Cover from the first edition

High time we lampoon detectives the world over with “The Stolen White Elephant,” by Mark Twain!  This story was written in 1882, a time when detective stories were all the rage (think Edgar Allan Poe’s “The Murders in the Rue Morgue“).  Mark Twain never missed an opportunity to poke fun at anything or anyone.

The story is about a white elephant meant as a gift to the Queen of England from the Emperor of India.  Somehow, this animal, we’ll call him Jumbo for the sake of brevity, disappears somewhere in New Jersey, and hilarity ensues.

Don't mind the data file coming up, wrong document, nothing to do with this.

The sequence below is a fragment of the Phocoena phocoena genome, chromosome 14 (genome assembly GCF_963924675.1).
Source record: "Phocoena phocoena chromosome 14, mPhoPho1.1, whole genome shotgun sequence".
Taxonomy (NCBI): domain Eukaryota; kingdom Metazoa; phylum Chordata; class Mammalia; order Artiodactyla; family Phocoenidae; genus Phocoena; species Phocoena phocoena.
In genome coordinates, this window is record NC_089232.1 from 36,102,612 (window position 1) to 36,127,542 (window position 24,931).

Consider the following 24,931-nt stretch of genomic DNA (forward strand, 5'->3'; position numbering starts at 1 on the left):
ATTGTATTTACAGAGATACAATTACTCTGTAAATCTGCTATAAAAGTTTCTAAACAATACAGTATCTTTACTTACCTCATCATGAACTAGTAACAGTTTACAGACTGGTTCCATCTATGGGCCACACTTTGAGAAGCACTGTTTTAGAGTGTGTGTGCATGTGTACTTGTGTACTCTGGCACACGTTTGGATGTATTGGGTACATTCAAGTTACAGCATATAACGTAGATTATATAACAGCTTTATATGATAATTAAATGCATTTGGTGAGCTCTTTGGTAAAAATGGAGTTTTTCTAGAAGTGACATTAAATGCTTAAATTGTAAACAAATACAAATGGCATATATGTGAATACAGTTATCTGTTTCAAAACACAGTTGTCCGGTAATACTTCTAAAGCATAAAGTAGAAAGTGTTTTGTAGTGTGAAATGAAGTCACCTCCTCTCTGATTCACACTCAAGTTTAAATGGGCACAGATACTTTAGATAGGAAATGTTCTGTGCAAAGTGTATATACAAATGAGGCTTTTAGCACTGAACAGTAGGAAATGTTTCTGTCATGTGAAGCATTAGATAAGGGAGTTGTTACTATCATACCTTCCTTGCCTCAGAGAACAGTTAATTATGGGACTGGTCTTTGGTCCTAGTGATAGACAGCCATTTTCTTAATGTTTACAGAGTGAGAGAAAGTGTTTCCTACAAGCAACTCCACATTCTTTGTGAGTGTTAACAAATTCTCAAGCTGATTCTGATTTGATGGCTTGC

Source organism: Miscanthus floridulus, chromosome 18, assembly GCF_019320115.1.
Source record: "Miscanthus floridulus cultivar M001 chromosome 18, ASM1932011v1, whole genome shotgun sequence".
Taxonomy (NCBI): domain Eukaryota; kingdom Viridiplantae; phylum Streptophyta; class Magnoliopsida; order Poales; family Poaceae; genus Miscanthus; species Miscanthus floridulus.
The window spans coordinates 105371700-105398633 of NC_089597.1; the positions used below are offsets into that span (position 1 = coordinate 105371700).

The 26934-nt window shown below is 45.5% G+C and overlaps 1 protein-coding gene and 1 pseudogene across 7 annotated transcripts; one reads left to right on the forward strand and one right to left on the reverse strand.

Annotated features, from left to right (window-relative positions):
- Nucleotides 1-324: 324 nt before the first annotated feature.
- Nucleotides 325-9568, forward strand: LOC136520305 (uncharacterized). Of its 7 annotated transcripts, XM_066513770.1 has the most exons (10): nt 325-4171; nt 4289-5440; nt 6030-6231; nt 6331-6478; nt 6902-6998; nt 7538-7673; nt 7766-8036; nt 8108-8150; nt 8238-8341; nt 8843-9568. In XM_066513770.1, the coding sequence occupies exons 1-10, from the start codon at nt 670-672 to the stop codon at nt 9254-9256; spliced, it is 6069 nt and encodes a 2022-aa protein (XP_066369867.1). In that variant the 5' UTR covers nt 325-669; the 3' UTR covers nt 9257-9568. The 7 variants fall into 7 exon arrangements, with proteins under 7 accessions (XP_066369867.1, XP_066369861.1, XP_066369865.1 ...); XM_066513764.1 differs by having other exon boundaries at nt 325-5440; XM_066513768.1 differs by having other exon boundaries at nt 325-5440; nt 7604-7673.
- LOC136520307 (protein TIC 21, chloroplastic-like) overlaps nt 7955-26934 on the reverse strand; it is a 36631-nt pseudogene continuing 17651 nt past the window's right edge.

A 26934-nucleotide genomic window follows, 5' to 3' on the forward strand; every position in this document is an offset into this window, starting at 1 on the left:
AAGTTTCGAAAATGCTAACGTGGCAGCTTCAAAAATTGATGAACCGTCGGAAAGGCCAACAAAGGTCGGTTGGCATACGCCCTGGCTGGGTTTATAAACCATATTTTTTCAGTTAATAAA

Does this sound silly?  That’s because this story is a farce, a light dramatic work in which highly improbable plot situations, exaggerated characters, and often slapstick elements are used for humorous effect.*  In these kinds of works, the plot is so incredibly convoluted, that the audience often gets lost along the way.  That’s what makes it hilarious.  One of B.J.’s favorite farces is The Great Race, an incredibly funny film filled with outlandish characters that are only surpassed by the story in which they get caught!  A more contemporary example, and one of my favorites, is Ferris Buller’s Day Off.  You get the idea.

If you enjoyed this title, check out Oscar Wilde’s “The Canterbury Ghost,” or “The Sensational Baron von Munchausen,” by Rudolph E. Raspe.

* From: